Nothing very interesting happened this week apart from the fact my name was mentioned in the press. Don’t worry, no one’s found out about how last May we went around parks and hotel facilities in order to cover street lamps using black plastic bags (note: because of Lukash’s diploma project) and, generally, Czech Republic has no grounds to extradite me apart from that one case when I publicly discredited its mustard.
The reason why I appeared in the local daily paper Ústecký deník is… that I’m a foreigner who studies Czech. I have been in the press before but it’s the first time I haven’t done anything special. I just study a language. The fact that it’s enough for a news article to be based on fills me with tenderness: apparently Czechs, like Bulgarians, are happy when somebody studies their language. (They, for that matter, just like us, think their mother tongue is particularly difficult, especially in contrast to English but a student of mine told me once that it’s even more difficult than Chinese. I could choose to doubt her words but, instead, I decided to feel proud with myself for studying and even already speaking a language more difficult than Chinese.)
This is the article and I’ll try to translate it below as well as I can. I will intentionally avoid using dictionaries because I’d like to go back to this post one day and have some good laugh. The rights upon the original text (as well as upon the translation, if he cares, at all) belong to its author!
No bell rings in the Czech lessons
The Center for the Integration of Foreigners offers a course in Czech language. The students are making [steps].
by Karel Rouč
The Czech lesson doesn’t start with a ring as in […] school; when the teacher arrives, the students don’t stand up but they say “Hello” or “Good afternoon”. And yet, something is similar. Right before the beginning some people finish writing […]. The homework.
The Center for the Integration of Foreigners in the Usti region offers its clients a course in Czech language. “It’s free, only the students need to buy the book, some notebooks and other [things] which makes up around seven hundred crowns,” Hana Tesarkova, the teacher, explained.
Seven foreigners came to the course, from teenagers to people over 50, who come from various countries: Bulgaria (note: yes, baby!), Egypt, Indonesia, Moldova, Mongolia, Russia and Vietnam. They asked me questions like: are you Czech; what do you do; where do you live; what’s your job like. [They did a good job guessing out] that I was the editor of the newspaper Ústecký deník.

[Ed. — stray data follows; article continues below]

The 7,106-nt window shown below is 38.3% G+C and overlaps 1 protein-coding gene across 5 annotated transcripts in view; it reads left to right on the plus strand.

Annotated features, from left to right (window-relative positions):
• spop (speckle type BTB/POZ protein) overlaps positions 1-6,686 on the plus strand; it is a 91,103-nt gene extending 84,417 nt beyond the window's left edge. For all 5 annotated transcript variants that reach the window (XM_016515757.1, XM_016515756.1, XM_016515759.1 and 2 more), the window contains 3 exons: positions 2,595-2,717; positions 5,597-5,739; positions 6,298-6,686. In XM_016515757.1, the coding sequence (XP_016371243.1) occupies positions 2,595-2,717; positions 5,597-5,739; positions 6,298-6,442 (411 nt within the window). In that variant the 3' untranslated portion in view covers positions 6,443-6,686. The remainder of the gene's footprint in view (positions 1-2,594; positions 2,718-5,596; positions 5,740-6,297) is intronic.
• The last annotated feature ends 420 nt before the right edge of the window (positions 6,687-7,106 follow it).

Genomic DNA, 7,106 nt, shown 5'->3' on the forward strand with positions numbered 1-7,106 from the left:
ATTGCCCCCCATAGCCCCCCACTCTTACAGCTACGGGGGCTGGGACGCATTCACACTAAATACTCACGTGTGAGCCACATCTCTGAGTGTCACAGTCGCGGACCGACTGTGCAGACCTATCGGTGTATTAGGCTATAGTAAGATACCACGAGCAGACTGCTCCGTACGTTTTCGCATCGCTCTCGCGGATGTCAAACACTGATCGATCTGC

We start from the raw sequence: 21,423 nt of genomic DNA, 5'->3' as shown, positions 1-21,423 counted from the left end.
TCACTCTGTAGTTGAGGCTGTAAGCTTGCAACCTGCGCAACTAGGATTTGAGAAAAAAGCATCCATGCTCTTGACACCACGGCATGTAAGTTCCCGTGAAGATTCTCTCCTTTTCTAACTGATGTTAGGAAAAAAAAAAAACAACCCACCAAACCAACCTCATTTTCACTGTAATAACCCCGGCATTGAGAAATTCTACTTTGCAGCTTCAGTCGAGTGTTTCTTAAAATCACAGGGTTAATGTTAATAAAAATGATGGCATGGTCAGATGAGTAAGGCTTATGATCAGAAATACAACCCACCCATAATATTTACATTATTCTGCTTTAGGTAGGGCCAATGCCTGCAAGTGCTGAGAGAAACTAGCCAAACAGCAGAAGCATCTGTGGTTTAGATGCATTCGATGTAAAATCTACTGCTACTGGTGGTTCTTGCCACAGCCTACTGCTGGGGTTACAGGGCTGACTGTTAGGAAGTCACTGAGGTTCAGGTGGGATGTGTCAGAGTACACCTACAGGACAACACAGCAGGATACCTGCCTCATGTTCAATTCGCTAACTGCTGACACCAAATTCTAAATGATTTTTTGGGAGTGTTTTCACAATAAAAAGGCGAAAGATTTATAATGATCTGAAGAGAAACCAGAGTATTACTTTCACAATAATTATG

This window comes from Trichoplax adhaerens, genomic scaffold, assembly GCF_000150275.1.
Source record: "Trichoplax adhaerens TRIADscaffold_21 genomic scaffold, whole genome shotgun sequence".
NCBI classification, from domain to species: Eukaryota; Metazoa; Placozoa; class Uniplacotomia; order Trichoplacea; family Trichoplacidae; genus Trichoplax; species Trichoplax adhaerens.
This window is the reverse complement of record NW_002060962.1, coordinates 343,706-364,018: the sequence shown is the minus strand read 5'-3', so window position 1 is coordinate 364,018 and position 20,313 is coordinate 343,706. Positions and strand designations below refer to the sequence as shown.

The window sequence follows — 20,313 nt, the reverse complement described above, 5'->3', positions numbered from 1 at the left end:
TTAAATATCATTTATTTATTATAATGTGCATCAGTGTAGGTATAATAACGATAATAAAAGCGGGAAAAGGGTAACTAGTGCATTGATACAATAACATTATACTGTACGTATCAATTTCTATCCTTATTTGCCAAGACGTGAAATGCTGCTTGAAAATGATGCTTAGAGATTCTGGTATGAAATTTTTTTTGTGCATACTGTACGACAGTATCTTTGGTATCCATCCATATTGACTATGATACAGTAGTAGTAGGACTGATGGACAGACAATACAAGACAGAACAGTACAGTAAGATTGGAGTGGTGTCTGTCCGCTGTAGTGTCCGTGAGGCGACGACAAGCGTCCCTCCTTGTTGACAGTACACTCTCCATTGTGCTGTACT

In their turn, I had to guess which country they came from. For example, Sukrist comes from a country of thousand islands and its capital city is Jakarta. Tony (note: yes, baby!) lives in a country by the Black Sea which borders with Romania and Greece and Masud’s homeland has two seas – the Mediterranean and the Red Sea. That country has a seven thousand-year old history.
In the classroom there were all students of upper-elementary level. I was surprised by Anar from Mongolia who’s been in Czech Republic for three months and by Lucka from Vietnam who’s been here for half a year. All of them speak with little problems but [well] and comprehensible. From time to time they confuse “ty” (“you” in singular), “vy” (“you” in plural) and “on” (“he”) and [they’re not quite good with] the cases [note: that’s true] but they manage to say what they want and they understand Czech texts.
The topic of the lesson was connected to some adverts they needed to have done beforehand. […]were a bit surprised by what looking for a 1+1 flat meant and when it came to dating adverts, no one knew what “22/184 is looking for” meant [note: it’s not true! I did!]… Hana Tesarkova explained that this was how Czechs point at their age and height in adverts.
Further on, they had to read a restaurant menu. The students were choosing fast and read the text correctly. All of them would rather have salmon but the choice of other meals differed. […] what the waiter would bring them. Sukrist didn’t know what roasted “kachna” with dumplings and cabbage meant. When it became clear to him, he only said, “Mmmm.”
After that there was a discussion about what the difference between “kachna” and “husa” is. And whether it was “husa” or “hus”. [note: I think “kachna” is a duck and “husa” is a goose]
There wasn’t a bell ring in the end of the lesson, too. The class ended around 15 minutes later than planned after the topic chosen was covered and Hana Tesarkova assigned the homework. Nobody was protesting; everyone wrote down the homework and said they’d love to come next time. “Those are people I have no problems with [note: or something like that]. They want to learn to speak and so they try hard,” the teacher explained.
And so… Expect my next appearance in the Usti press when I learn the cases. 🙂